“I don’t know whether or not there is a gender difference here. But I do know that many of my interviewees emphasised family considerations, and talked particularly about ʻmy children’”, says Hornnes.

Bjerregaard, who didn’t have any children, thought that was a strength, since she didn’t have anyone she needed to protect.

Gudrun Schyman, on the other hand, never thought of her children as an obstacle. But she did feel the need to organise the communication with her closest family in order to provide them with correct information whenever new media headings appeared. 

Battling the press alone

Another important reason for the female politicians to resign was the lack of a proper support network. They felt that they were battling the press alone.

“There’s nobody there to tell them that this isn’t such a big deal or that it needn’t have serious consequences. According to Åslaug Haga, she felt like a complete scandal, and she had nobody around her to put things in the right perspective,” says Hornnes.

“Haga felt that she was a burden to the entire Government. She had gone from being one of its initiators to an enormous burden. It was tough.”

According to the female politicians, the lack of a support network has to do with several things. Firstly, there is the power perspective. They’re not one of the guys, they’re not part of the tradition with male politician networks, and they don’t back each other up.

Secondly, when the media witch-hunt begins, people are afraid to be caught in the undertow. It is risky to defend a falling politician. 

Finally, some of the informants gave examples of supporters who didn’t get through in the media.

“A media witch hunt is characterised by a massive media coverage where all the medias represent the same view and a predetermined perception of who is the villain and who is the victim. Alternative views are easily ignored,” says Hornnes, referring to Gerd-Liv Valla among others.

According to Valla, her supporters were interviewed by the media, but their views were not taken into consideration.

Hornnes’ informants also speculate whether female politicians don’t think their political position is as important as male politicians do. Hence, they more easily conclude that it isn’t worth it – which is strengthened by the fact that the family is affected.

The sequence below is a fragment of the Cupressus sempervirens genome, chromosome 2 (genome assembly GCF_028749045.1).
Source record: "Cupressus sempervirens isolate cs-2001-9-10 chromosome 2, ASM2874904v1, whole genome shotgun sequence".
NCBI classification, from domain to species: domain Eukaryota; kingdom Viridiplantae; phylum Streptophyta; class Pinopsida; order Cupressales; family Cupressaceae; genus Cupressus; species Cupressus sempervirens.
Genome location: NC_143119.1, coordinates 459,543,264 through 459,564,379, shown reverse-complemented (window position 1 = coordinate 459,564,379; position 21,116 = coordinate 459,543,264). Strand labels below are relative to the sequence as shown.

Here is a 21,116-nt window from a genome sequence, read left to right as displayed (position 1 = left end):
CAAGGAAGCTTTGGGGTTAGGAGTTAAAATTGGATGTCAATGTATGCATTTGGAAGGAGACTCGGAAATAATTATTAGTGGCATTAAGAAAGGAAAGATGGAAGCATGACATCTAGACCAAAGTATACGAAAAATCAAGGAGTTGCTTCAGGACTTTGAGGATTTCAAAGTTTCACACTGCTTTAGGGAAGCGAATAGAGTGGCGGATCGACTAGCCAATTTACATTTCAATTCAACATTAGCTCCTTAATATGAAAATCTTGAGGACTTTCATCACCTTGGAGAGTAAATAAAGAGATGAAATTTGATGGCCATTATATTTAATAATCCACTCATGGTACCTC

Stegö Chilò regards women as survivalists who may just as well sell hot dogs than work as a Government minister.

See also: Media images of women are getting worse

Reluctant to draw the gender card

According to several of the top politicians in Hornnes’ study, gender was a significant factor for how the media covered political scandals. Gudrun Schyman thought that being both a woman and an alcoholic was a twofold flaw. Gerd-Liv Valla referred to all the caricatures of her and Prime Minister at the time Jens Stoltenberg:

“The newspapers were filled with caricature drawings of Jens clinging to my breast; in one of them I had one of those retractable toy things in his back, in another he was depicted as a poodle. He was placed behind a woman who wasn’t even the Prime Minister. Such representations may make it more difficult to accept women with power, and it provides a breeding ground for new attacks”

Wanja Lundby-Wedin was criticised for bringing her husband along on an official journey. According to her, a case like this would not have received the same amount of media attention if a man had done the same thing. In another case, where she as a board member of the AMF Pension approved of the payment of large bonuses, she was depicted as a novice who didn’t have a clue what she was doing. 

Nevertheless, several of the interviewees didn’t think gender had anything to do with their particular case.

“These women have been involved in politics for a long time. They are afraid of maintaining gender stereotypes by saying that they are treated differently because they are female politicians,” says Hornnes.